Philippine Fire Destroys A Nearly 100-Year-Old Neoclassical Landmark

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Philippine fire destroys a nearly 100-year-old neoclassical landmark

A massive fire tore through Manila’s historic post office building overnight, slightly injuring seven people and razing the nearly 100-year-old landmark in the Philippine capital, police, and postal officials said Monday.

The fire started before midnight in the basement of the neoclassical, five-story building and was brought under control Monday morning more than seven hours after it began, firefighters said.

An investigation was underway to determine the cause of the fire and what was damaged, officials said, adding seven people, mostly firefighters, sustained minor injuries or were overwhelmed by thick smoke.


Smoke billows from the still smoldering Manila Central Post Office after a fire hit early Monday in Manila, Philippines.  (AP Photo/Aaron Favila)

The Manila Central Post Office was one of the capital’s busiest office buildings but was closed when the fire started. The building was the country’s main mail-sorting and distribution hub and was the central office of the Philippine Postal Corporation.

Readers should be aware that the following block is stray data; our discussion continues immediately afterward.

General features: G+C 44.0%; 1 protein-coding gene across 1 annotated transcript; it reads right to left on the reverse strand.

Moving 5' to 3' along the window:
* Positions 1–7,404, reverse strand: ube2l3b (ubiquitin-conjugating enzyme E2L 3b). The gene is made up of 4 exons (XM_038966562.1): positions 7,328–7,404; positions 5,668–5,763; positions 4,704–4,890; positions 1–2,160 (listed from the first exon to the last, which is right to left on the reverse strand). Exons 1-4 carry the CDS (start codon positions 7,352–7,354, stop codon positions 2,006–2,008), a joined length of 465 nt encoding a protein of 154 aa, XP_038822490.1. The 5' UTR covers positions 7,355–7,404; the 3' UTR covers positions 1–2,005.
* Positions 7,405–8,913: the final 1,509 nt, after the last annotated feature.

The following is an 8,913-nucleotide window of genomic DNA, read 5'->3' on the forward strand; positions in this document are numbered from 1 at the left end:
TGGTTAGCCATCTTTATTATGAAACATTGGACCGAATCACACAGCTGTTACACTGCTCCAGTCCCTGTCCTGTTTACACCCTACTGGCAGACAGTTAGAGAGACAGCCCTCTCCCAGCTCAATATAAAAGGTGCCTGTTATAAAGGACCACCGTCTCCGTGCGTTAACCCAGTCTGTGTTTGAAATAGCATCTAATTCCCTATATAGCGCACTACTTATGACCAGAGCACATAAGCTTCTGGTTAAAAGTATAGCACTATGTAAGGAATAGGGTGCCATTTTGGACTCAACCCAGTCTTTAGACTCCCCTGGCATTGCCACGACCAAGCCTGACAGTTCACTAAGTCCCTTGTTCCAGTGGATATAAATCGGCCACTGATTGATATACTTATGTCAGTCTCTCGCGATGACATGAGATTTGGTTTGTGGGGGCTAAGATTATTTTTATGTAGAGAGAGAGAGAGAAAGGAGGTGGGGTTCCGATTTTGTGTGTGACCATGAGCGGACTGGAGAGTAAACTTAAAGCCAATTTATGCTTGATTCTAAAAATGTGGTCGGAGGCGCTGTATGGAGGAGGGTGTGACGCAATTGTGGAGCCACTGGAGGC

The building, recognized as a national landmark, was built in 1926 with high columns in the traditional neoclassical style. It was severely damaged during World War II and was rebuilt in 1946.

It has been used as a backdrop for many Philippine movies and stands near a plaza named after national hero Andres Bonifacio which has been the site of protests by left-wing and nationalist activists over a range of political and social issues.

It is located along the Pasig River on a main intersection of the capital’s key roads.

Postal service in the Philippines began during the Spanish colonial period with horse-riding mail couriers.

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